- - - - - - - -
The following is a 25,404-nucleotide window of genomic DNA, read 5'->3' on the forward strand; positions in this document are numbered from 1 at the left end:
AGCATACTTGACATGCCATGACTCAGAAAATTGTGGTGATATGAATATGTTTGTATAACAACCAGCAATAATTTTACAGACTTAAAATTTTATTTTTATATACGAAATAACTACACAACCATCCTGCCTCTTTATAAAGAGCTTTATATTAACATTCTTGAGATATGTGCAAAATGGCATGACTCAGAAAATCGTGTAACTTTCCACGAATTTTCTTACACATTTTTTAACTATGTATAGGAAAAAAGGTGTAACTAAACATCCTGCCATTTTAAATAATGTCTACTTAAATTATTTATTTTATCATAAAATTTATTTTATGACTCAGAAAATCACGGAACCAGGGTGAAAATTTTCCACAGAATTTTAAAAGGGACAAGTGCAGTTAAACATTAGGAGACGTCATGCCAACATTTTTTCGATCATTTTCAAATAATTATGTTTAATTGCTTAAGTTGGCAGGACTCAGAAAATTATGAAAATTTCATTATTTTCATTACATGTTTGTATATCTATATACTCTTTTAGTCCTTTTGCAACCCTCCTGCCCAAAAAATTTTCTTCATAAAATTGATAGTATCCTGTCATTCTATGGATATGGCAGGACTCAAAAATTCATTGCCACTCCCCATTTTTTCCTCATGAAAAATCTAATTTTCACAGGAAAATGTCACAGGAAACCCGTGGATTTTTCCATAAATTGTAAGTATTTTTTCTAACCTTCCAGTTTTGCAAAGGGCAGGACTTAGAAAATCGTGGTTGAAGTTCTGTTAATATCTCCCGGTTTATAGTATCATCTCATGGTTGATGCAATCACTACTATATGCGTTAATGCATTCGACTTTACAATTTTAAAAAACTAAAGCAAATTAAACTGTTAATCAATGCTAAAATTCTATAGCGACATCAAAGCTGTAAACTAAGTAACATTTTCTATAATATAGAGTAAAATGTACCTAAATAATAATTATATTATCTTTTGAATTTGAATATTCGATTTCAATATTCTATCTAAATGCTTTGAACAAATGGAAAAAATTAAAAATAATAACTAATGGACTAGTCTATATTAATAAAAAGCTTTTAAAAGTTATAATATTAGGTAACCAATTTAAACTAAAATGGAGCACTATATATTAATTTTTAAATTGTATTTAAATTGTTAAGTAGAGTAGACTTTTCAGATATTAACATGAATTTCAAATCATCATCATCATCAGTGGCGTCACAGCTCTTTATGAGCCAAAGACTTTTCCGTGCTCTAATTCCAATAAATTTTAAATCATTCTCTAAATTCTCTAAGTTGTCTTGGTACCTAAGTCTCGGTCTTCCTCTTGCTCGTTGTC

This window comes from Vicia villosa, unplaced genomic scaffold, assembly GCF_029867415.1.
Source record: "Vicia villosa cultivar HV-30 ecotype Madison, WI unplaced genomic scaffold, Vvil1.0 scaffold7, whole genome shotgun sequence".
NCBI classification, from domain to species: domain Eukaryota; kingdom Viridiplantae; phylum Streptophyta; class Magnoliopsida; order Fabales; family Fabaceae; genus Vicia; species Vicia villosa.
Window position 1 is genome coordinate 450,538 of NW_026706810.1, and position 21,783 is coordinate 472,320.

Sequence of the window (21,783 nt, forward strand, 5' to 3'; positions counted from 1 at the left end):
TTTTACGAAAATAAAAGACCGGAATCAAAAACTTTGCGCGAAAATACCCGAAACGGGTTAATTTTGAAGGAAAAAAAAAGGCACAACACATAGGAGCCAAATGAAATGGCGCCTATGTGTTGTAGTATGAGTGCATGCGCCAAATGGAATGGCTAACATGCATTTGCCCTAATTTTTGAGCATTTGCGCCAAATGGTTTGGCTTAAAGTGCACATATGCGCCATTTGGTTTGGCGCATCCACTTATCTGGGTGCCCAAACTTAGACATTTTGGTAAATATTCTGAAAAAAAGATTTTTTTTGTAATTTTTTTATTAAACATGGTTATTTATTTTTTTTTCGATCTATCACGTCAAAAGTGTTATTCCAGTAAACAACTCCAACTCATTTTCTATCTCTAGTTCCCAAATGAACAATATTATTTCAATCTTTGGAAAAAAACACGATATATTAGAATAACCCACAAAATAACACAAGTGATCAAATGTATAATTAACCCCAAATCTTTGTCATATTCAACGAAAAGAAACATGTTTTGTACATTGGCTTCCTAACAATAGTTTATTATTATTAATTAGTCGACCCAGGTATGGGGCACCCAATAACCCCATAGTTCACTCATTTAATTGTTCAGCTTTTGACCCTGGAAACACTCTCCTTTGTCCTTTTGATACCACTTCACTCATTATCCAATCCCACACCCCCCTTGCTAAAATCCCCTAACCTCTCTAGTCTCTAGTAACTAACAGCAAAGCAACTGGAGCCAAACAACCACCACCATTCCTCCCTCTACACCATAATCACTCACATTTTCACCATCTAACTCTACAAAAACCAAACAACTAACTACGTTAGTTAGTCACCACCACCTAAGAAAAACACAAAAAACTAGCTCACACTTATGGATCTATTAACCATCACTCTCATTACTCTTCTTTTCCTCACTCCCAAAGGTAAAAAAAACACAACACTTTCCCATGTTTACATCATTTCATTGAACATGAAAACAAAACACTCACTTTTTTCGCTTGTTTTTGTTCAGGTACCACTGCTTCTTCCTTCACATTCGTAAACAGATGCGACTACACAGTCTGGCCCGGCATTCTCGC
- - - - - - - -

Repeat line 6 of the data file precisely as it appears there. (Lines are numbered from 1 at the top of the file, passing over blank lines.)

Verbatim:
Window position 1 is genome coordinate 450,538 of NW_026706810.1, and position 21,783 is coordinate 472,320.